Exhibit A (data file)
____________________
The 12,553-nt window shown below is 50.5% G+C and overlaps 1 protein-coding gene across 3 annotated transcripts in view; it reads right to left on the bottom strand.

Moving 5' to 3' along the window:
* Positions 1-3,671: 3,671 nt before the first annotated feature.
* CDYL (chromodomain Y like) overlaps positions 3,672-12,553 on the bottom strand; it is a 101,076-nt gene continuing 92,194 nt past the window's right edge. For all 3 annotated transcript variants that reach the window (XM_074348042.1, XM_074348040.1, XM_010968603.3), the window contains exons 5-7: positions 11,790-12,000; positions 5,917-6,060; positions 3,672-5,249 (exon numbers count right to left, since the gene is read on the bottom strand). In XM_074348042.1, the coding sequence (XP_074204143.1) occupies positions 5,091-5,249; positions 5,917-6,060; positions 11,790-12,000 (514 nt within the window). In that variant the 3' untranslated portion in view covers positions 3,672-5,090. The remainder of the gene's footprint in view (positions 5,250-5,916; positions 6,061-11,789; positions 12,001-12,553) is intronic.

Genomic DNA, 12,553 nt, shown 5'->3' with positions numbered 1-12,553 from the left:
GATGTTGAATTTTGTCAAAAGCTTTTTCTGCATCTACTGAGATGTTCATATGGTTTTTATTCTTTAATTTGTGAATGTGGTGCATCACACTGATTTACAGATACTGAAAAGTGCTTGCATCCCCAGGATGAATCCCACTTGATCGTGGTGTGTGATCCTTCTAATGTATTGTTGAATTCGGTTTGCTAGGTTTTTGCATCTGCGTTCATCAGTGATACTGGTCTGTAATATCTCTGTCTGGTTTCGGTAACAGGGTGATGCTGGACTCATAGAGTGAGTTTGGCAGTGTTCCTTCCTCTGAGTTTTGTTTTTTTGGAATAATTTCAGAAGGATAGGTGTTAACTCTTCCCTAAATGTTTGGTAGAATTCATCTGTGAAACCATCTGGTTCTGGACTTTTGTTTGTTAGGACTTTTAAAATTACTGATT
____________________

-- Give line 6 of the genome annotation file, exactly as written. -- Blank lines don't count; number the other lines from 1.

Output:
GATGTTGAATTTTGTCAAAAGCTTTTTCTGCATCTACTGAGATGTTCATATGGTTTTTATTCTTTAATTTGTGAATGTGGTGCATCACACTGATTTACAGATACTGAAAAGTGCTTGCATCCCCAGGATGAATCCCACTTGATCGTGGTGTGTGATCCTTCTAATGTATTGTTGAATTCGGTTTGCTAGGTTTTTGCATCTGCGTTCATCAGTGATACTGGTCTGTAATATCTCTGTCTGGTTTCGGTAACAGGGTGATGCTGGACTCATAGAGTGAGTTTGGCAGTGTTCCTTCCTCTGAGTTTTGTTTTTTTGGAATAATTTCAGAAGGATAGGTGTTAACTCTTCCCTAAATGTTTGGTAGAATTCATCTGTGAAACCATCTGGTTCTGGACTTTTGTTTGTTAGGACTTTTAAAATTACTGATT